If you look up into the sky on a clear night, you would see thousands of stars. There are surely many more that you would need a telescope to see. But there are not stars everywhere. You can zoom in further and further with bigger and bigger telescopes, until eventually you find gaps where you simply don’t see stars. For a long time it was thought that the gaps were empty, until the Hubble telescope peered through the darkness by taking a 200 hour exposure of a supposedly empty patch of sky. What it revealed was a universe full of galaxies of all shapes and sizes, some relatively nearby, some as far as the beginning of the universe. And every single space in the sky that looks empty is instead filled with thousands of galaxies, showing the immensity of the structure of our universe.
By looking as closely as we can at these incredible images of the far reaches of our universe, we can see as far back as we ever will, all the way to the first stars and galaxies that formed in our universe. By looking at more distant objects, we are looking into the past, seeing back in time. In the above image, the most distant faint galaxy ever has been discovered, named Tayna.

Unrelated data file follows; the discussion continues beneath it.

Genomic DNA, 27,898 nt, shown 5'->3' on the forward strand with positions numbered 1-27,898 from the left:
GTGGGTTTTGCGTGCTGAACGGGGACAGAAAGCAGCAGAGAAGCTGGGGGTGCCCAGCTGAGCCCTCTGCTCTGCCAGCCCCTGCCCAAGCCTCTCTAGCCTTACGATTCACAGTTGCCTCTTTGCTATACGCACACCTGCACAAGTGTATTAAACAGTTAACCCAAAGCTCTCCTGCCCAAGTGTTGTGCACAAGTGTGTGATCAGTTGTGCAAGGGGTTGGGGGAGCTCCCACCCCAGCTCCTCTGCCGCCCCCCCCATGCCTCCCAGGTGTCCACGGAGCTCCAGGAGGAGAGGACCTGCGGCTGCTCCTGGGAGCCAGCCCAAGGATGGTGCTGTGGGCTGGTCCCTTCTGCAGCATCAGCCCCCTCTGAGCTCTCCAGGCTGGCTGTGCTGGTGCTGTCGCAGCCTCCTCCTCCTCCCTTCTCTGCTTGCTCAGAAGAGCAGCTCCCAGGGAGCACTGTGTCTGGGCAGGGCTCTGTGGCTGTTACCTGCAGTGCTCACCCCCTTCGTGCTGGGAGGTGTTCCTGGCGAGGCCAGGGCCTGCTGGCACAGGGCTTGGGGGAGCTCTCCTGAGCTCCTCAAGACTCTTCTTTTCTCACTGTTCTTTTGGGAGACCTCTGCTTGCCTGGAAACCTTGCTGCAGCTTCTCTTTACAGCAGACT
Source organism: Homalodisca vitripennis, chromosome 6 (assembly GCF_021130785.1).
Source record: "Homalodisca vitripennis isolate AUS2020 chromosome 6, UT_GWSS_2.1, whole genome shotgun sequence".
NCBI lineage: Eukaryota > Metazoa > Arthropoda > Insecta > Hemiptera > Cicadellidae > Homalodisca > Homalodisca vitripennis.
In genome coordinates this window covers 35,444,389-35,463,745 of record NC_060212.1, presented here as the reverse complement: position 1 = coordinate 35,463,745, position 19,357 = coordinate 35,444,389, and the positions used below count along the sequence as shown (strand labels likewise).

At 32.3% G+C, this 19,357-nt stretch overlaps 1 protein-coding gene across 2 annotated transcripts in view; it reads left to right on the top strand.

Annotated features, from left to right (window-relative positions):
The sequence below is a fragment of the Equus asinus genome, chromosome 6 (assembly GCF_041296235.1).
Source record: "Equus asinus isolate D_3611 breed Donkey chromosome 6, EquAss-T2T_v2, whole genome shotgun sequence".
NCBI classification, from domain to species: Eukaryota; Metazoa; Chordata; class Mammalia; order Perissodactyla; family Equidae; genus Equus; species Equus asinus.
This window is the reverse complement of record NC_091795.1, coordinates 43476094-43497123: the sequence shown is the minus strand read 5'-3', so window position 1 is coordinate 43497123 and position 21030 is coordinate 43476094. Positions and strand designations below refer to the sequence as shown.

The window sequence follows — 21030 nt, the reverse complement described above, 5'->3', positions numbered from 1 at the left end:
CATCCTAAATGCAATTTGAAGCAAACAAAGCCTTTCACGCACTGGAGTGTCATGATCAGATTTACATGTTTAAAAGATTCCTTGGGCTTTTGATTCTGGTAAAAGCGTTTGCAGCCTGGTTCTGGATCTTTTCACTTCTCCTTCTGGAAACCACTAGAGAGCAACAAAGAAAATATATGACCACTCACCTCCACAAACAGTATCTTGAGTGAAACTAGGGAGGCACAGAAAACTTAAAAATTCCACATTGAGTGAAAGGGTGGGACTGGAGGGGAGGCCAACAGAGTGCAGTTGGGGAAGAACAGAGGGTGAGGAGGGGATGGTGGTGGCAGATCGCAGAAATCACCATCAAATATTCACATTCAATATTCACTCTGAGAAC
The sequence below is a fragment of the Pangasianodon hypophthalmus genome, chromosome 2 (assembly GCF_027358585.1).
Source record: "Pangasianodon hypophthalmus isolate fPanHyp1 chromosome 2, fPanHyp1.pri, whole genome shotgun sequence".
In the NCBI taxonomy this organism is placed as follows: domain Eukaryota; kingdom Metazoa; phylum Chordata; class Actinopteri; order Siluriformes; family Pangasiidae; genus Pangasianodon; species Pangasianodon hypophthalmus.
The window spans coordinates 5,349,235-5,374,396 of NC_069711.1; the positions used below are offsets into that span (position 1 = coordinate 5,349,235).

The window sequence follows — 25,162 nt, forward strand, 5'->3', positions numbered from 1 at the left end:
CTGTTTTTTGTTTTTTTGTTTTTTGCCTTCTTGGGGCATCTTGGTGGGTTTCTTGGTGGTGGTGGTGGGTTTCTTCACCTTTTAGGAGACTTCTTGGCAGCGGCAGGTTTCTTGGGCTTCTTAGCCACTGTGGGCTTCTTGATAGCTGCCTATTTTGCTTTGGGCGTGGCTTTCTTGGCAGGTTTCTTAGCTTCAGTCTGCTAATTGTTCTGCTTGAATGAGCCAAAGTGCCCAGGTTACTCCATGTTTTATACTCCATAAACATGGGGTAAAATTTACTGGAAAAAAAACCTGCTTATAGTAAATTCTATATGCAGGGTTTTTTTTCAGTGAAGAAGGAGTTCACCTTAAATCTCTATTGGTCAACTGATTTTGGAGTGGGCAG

The Tayna galaxy is thought to have formed when the universe was only 400 Million years old, shortly after the decoupling of light and matter, when the universe cooled and became large enough for a beam of light to travel without smashing into a particle.
Studying these earliest structures helps us understand how the universe evolved and grew from a soup of elementary particles to the vast galaxy superclusters we see at present. When we identify the first galaxies we can constrain the timeline for their formation and make predictions about what we should see today.